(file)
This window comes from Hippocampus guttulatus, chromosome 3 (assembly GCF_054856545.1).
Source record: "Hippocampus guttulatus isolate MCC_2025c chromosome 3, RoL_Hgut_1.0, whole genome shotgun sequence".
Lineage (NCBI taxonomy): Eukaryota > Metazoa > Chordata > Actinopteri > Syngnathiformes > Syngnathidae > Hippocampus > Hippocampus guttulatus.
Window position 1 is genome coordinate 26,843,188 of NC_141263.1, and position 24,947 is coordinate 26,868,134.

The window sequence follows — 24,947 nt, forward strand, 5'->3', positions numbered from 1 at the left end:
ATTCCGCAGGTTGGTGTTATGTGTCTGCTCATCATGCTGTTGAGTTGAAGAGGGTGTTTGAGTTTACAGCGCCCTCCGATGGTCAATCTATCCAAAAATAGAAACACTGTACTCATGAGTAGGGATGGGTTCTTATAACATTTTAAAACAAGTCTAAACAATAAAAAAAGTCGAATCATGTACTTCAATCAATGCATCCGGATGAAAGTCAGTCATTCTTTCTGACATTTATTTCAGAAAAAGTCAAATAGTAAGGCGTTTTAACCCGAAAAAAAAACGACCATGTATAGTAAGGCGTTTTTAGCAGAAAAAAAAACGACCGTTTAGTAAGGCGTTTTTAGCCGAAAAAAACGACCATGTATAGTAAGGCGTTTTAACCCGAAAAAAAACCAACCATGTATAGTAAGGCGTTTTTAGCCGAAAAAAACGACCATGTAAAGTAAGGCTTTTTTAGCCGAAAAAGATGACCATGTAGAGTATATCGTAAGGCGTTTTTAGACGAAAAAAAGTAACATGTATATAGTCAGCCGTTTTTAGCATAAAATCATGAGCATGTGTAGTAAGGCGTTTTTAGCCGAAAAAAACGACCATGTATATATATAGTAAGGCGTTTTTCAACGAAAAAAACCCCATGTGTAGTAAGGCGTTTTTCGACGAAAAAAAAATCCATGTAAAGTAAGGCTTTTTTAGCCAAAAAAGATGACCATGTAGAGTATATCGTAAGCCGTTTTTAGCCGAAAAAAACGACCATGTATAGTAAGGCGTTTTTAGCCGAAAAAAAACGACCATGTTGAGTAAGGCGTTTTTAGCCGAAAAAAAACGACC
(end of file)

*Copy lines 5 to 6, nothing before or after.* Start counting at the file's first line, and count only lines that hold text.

The window sequence follows — 24,947 nt, forward strand, 5'->3', positions numbered from 1 at the left end:
ATTCCGCAGGTTGGTGTTATGTGTCTGCTCATCATGCTGTTGAGTTGAAGAGGGTGTTTGAGTTTACAGCGCCCTCCGATGGTCAATCTATCCAAAAATAGAAACACTGTACTCATGAGTAGGGATGGGTTCTTATAACATTTTAAAACAAGTCTAAACAATAAAAAAAGTCGAATCATGTACTTCAATCAATGCATCCGGATGAAAGTCAGTCATTCTTTCTGACATTTATTTCAGAAAAAGTCAAATAGTAAGGCGTTTTAACCCGAAAAAAAAACGACCATGTATAGTAAGGCGTTTTTAGCAGAAAAAAAAACGACCGTTTAGTAAGGCGTTTTTAGCCGAAAAAAACGACCATGTATAGTAAGGCGTTTTAACCCGAAAAAAAACCAACCATGTATAGTAAGGCGTTTTTAGCCGAAAAAAACGACCATGTAAAGTAAGGCTTTTTTAGCCGAAAAAGATGACCATGTAGAGTATATCGTAAGGCGTTTTTAGACGAAAAAAAGTAACATGTATATAGTCAGCCGTTTTTAGCATAAAATCATGAGCATGTGTAGTAAGGCGTTTTTAGCCGAAAAAAACGACCATGTATATATATAGTAAGGCGTTTTTCAACGAAAAAAACCCCATGTGTAGTAAGGCGTTTTTCGACGAAAAAAAAATCCATGTAAAGTAAGGCTTTTTTAGCCAAAAAAGATGACCATGTAGAGTATATCGTAAGCCGTTTTTAGCCGAAAAAAACGACCATGTATAGTAAGGCGTTTTTAGCCGAAAAAAAACGACCATGTTGAGTAAGGCGTTTTTAGCCGAAAAAAAACGACC